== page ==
The design value of the historic place lies in its meticulous adherence to the design principles of classical Chinese gardens, based on Daoist philosophy which emphasizes a balance of opposites to create harmony, longevity and prosperity. The Garden and Park are intended to bring about reflection, contemplation and freedom of mind. A double corridor separates the Scholar's Garden from the "strolling" landscape of the Park, crossing a pond that links the two spaces. The symbiotic relationship and the borrowed views between the Garden and the larger Park are key characteristics of its design. Mandatory elements are: the inclusion and symbolic placement of rocks, water, plants and architectural structures, all within clearly defined walls. The materials used in both the structures and landscapes are left to develop a patina through natural aging.
Rocks: the craggy water-worn, limestone rocks from Lake Tai (Garden) and Mexico (Park) are positioned to evoke mountains and create yang elements.
Water: the jade-coloured, cloudy water in the pond suggests great depths, yin coolness and reflections.
Plants: the size, shape, symbolic meaning and placement of plants is key, locally sourced with historical accuracy and recognition of place. Plants are yin. A lone yellow rose bush symbolizes the meeting of East and West.
Architecture: structures in the Garden are built with wooden posts, beams, sills and latticework brought from China and assembled in the traditional manner without nails, screws or glue. Architecture is yang.
Source: City of Vancouver, Planning and Development Services, Urban Design Division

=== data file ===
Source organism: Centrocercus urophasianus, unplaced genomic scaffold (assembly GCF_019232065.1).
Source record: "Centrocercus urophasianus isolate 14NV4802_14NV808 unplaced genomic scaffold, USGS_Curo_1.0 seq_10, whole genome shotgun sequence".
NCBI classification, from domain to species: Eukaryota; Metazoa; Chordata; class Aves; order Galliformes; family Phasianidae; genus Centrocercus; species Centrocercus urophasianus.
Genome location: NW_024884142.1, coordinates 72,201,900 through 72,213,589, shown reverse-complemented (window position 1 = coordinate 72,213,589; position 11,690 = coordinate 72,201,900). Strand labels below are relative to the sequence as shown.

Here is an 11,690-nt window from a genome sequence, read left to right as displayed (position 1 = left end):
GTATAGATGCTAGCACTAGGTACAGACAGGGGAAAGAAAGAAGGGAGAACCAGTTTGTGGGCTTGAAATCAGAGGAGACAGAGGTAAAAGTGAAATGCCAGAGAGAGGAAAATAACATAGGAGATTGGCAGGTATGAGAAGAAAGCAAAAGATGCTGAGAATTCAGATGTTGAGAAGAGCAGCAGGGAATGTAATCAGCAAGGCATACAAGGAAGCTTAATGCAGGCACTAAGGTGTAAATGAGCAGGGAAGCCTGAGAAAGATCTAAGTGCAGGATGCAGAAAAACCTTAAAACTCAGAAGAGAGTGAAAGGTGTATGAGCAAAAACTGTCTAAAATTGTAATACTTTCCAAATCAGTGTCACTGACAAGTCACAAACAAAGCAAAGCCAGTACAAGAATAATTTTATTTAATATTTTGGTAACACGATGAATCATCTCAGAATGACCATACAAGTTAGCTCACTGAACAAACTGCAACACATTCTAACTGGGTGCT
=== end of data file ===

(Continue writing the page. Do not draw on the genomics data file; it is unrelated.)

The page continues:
The elements that define the design character of the Dr. Sun Yat-Sen Classical Chinese Garden and Park include:
- the design of the Garden and Park as one entity
- its design according to traditional Ming Dynasty principles, including all four essential elements (rocks, water, plants, architecture)
- the placement of the limestone rocks to create shapes, such as the 'false mountain' cave in the Garden to evoke a dwelling place for the Immortals
- the reflection created by the jade colour of the water
- plantings with historical, literary, or symbolic association (e.g. the three friends of winter: bamboo, pine and winter-flowering plum)
- the form, character, materials and craftsmanship of the built elements in the Garden: China Maple Hall, the double corridor, the Jade Water Pavilion, the Scholar's Study, the Ting (garden structure)
- placement of objects and the manipulation of the course of qi, (positive energy, a key element in feng-shui such as a free-standing Lake Tai rock in the Garden's main courtyard, carefully positioned to guide the free flowing qi through one of the rock's large holes and direct it into the China Maple Hall, thus ensuring a constant flow of positive energy to the space
- balance of yin and yang, in contrast of forms such as the water-worn limestone rocks and the rectilinear smooth surface of the stone bridge and curvilinear and rectilinear forms of the leak windows
- the framed views of stone and plants in the Garden's 'heavenly wells'
- inclusion of auspicious symbols such as bat designs on the drip tiles
- hidden elements such as the cave in the Garden, and continuous unfolding views are experienced while walking through the Garden and Park
- enclosure by high white walls with a plaster finish, with leak windows enabling views beyond the walls
- the designed 'ever-changing' landscape which balances and harmonizes through the days, seasons and years and demonstrates evidence of the continual process of aging (i.e. creating patina), for example, through the crazing on the white walls, and moss growing between the pebbles in the courtyard